Jesus is that guy, the guy that is always telling stories. At least that is how Luke writes his version of Jesus’ life. You probably should read it for yourself to make sure I have it right. Well, ok, he is not always telling stories. Sometimes Jesus steps away to be by himself but what can you say about that? (Jesus went to a hillside to pray. How exciting.) So what we get in Luke is Jesus telling stories, parables, a lot of parables.
Maybe it is how Luke situates the parables in his re-telling of Jesus’ life but it seems like Jesus tries to fit the parable to the people and situation. When he is invited to dinner at the home of a pharisee, he tells parables about where to sit at a banquet – and who to invite to the next dinner. As he walks with the crowds that follow him, he tells them that it is not enough to walk with him just for that day. They have to leave everything to follow him, every day. And in the text today, when the group is gathered all around him, he talks about a flock of sheep.
This is not just any group, it is a special group: the tax collectors and “sinners.” The tax collectors are not well loved in Jesus’ day. They live with an uneasy power as they work for the Roman oppressors and collect taxes from their Jewish siblings. Sometimes they add a little extra to what is owed the Romans and skim it off for themselves. But here they are, eagerly gathered around this rabbi Jesus, with the other “sinners.” (Of course it is better to use person-centered language, not have the person be defined by their sin. But stick with me here.)
Who are the “sinners?” Anyone that doesn’t quite fit in might get called a sinner. But the real sinners, the “true” sinners, are the people that just keep on sinning, that are unrepentant. The sex workers, the tax collectors that skim off the top, the pay day lenders that charge exorbitant interest. Of course, this definition of sinners doesn’t begin to address systemic sins, like sexism or slavery or economic structures that keep people in positions where their options for work are limited, where they have to “sin” in order to provide for their families.
Who gets to define sin anyway? Clearly the religious leaders think they do, as they sit on the outer ring of this gathering, throwing shade at Jesus and his listeners, “He eats with tax collectors and sinners.”
(Let’s take a pause to check ourselves for anti-semitism. It is important to remember that Jesus is Jewish, most of the people gathered around him are Jewish, the religious leaders are Jewish. The religious leaders are not displeased with Jesus because he is Christian. Jesus is Jewish though he may be interpreting the sacred texts differently than the leaders. He is an itinerant prophet, in the tradition of other prophets like Jeremiah and Isaiah and Hosea, living on the edge of mainstream religion. Prophets often say things that upset the established religious order. What we read about in the gospels, this conflict between Jesus and the religious leaders, is an internal disagreement among Jews. Two millennia later, we are the outsiders – without much understanding of the Jewish tradition. Perhaps we might better understand this kind of struggle if we think of the internal conflicts within the Mennonite church or the arguments over what it means to be Evangelical.)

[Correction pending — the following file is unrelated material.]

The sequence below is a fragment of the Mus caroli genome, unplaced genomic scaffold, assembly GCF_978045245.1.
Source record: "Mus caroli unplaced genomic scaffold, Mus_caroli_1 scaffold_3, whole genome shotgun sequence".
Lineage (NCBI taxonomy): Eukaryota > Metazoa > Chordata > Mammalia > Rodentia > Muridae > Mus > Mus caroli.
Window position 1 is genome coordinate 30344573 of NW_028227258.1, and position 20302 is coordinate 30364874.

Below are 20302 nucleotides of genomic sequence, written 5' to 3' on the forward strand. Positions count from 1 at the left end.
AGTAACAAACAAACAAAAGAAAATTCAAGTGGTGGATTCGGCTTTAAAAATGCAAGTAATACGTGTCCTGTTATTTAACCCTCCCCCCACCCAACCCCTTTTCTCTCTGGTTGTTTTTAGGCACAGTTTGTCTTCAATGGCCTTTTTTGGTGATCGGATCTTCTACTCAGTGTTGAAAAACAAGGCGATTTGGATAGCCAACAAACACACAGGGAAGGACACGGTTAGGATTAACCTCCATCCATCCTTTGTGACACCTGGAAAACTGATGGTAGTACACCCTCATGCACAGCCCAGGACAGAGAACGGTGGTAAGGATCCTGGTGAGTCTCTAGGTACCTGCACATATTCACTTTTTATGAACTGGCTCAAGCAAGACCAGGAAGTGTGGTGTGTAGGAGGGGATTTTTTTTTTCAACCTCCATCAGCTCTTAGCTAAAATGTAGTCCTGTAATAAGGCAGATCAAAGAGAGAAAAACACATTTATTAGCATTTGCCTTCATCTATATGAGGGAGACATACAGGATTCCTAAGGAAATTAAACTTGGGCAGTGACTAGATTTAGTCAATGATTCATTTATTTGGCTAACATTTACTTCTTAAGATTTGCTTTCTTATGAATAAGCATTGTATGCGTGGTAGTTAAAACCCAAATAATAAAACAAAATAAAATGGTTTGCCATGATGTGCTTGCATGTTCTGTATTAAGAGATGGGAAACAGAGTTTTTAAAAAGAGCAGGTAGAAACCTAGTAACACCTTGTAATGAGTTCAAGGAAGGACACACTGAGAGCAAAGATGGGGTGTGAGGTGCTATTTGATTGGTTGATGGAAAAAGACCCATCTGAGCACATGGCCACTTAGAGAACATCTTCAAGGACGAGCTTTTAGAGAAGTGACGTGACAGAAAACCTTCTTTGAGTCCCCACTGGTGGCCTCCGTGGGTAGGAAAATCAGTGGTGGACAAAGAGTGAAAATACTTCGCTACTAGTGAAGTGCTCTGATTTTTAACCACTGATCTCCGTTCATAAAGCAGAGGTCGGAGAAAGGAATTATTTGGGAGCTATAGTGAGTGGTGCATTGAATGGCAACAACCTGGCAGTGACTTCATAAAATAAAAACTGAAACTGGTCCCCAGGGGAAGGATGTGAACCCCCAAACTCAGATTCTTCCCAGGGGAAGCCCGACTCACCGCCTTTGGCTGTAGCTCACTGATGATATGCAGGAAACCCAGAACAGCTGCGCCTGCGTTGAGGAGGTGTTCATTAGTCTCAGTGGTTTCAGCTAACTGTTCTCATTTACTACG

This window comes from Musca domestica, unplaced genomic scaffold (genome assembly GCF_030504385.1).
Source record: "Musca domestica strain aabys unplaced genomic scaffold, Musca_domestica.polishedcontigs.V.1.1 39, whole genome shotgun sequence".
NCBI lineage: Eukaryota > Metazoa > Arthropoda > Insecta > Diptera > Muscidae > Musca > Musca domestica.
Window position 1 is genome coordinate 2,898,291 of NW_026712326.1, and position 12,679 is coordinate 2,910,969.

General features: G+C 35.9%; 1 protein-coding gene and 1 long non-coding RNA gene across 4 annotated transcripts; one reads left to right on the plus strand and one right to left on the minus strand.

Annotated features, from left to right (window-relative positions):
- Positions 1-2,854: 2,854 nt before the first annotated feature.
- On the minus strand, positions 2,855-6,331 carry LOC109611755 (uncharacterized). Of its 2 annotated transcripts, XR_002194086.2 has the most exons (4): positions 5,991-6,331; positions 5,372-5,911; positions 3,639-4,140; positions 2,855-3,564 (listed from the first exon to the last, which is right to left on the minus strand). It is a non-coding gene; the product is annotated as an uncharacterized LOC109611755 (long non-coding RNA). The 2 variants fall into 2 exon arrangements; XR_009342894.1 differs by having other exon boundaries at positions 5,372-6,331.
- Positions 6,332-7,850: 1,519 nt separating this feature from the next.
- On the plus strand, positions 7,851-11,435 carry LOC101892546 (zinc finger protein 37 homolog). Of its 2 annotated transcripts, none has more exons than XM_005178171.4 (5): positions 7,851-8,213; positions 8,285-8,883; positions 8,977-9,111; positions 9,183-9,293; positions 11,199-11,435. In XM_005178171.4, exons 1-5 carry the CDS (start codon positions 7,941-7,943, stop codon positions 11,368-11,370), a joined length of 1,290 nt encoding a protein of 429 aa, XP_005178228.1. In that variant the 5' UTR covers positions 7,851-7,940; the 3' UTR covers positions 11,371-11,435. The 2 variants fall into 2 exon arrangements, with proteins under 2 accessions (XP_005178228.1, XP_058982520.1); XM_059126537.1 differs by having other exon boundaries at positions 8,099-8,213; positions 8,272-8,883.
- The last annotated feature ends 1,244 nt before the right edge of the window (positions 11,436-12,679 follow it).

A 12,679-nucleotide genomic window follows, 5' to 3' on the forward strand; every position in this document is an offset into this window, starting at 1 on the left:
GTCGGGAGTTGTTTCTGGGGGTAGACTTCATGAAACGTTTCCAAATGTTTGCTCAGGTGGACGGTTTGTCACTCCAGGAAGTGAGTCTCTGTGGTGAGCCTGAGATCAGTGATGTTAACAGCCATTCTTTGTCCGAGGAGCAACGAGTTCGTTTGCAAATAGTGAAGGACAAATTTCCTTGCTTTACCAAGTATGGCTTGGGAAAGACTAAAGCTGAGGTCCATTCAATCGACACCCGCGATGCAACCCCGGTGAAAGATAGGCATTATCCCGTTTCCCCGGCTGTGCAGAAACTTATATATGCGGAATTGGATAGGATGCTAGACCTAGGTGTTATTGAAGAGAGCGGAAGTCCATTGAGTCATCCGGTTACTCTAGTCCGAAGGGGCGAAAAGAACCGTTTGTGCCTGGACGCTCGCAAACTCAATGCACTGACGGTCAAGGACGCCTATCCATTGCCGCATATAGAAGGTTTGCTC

So in the midst of these ongoing tensions, between the religious leaders and the crowds that follow Jesus, Jesus invites them into a thought experiment. “Which one of you, with your one hundred sheep, wouldn’t go looking for one if it wanders off? Of course you would leave the 99 in the open pasture, and go looking everywhere for that one that has gotten lost.”
Are we getting a peek at Jesus’ perfectionistic streak? “Don’t settle for 99%, go for 100. Don’t accept just nine out of ten, collect the whole set.” That is probably just me projecting my perfectionist, competitive side on to Jesus. Then Jesus takes a turn: “When you finally find that lost little sheep, when the flock is complete, you throw a party.” Really, a party just because you find one sheep? Or is it the complete set that is being celebrated, the whole flock back together again. Surely that is worth a celebration.
In case the gathered group, and the religious leaders listening at the edge, don’t catch his drift the first time around, Jesus tries another example. A woman has ten coins and one of them goes missing. She looks and looks, sweeping the whole house. And when she finds it, she is so happy she calls her friends over to rejoice with her. For one, little, insignificant coin. She must spend more on the party than the coin is worth.
And then the kicker at the end – “I’m telling you, there is joy among God’s angels when one sinner repents.”
I wonder if the religious leaders find the angels’ jubilation over something so small as a sheep or a practically worthless coin or a single “sinner” to be scandalous?
I wonder what shocks the “sinners” more, that the searcher is so insistent and dedicated, or that the found one is welcomed back to the whole flock with rejoicing.